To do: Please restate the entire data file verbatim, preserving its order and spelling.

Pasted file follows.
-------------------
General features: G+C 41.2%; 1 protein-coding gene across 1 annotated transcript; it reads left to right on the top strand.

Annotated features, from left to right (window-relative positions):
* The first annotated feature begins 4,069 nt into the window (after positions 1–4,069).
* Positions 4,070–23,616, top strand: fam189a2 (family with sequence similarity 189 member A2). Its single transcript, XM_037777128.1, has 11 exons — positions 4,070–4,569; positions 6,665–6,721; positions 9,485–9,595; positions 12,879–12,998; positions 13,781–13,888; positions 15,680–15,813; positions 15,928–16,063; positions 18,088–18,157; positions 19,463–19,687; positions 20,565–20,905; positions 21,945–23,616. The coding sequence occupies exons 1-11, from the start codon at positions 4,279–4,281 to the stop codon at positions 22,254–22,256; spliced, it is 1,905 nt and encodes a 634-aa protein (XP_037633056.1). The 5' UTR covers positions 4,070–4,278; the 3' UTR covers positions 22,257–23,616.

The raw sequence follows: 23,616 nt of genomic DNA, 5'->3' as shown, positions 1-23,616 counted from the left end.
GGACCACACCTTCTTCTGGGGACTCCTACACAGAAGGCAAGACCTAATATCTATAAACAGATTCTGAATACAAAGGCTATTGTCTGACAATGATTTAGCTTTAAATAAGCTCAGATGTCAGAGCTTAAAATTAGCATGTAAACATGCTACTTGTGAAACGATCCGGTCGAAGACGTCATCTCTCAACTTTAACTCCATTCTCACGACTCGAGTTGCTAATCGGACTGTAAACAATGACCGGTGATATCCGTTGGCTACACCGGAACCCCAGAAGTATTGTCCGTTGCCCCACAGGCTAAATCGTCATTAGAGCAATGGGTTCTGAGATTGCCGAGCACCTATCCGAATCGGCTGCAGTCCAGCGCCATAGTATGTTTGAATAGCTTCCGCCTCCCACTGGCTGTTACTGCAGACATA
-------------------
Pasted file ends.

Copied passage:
General features: G+C 41.2%; 1 protein-coding gene across 1 annotated transcript; it reads left to right on the top strand.

Annotated features, from left to right (window-relative positions):
* The first annotated feature begins 4,069 nt into the window (after positions 1–4,069).
* Positions 4,070–23,616, top strand: fam189a2 (family with sequence similarity 189 member A2). Its single transcript, XM_037777128.1, has 11 exons — positions 4,070–4,569; positions 6,665–6,721; positions 9,485–9,595; positions 12,879–12,998; positions 13,781–13,888; positions 15,680–15,813; positions 15,928–16,063; positions 18,088–18,157; positions 19,463–19,687; positions 20,565–20,905; positions 21,945–23,616. The coding sequence occupies exons 1-11, from the start codon at positions 4,279–4,281 to the stop codon at positions 22,254–22,256; spliced, it is 1,905 nt and encodes a 634-aa protein (XP_037633056.1). The 5' UTR covers positions 4,070–4,278; the 3' UTR covers positions 22,257–23,616.

The raw sequence follows: 23,616 nt of genomic DNA, 5'->3' as shown, positions 1-23,616 counted from the left end.
GGACCACACCTTCTTCTGGGGACTCCTACACAGAAGGCAAGACCTAATATCTATAAACAGATTCTGAATACAAAGGCTATTGTCTGACAATGATTTAGCTTTAAATAAGCTCAGATGTCAGAGCTTAAAATTAGCATGTAAACATGCTACTTGTGAAACGATCCGGTCGAAGACGTCATCTCTCAACTTTAACTCCATTCTCACGACTCGAGTTGCTAATCGGACTGTAAACAATGACCGGTGATATCCGTTGGCTACACCGGAACCCCAGAAGTATTGTCCGTTGCCCCACAGGCTAAATCGTCATTAGAGCAATGGGTTCTGAGATTGCCGAGCACCTATCCGAATCGGCTGCAGTCCAGCGCCATAGTATGTTTGAATAGCTTCCGCCTCCCACTGGCTGTTACTGCAGACATA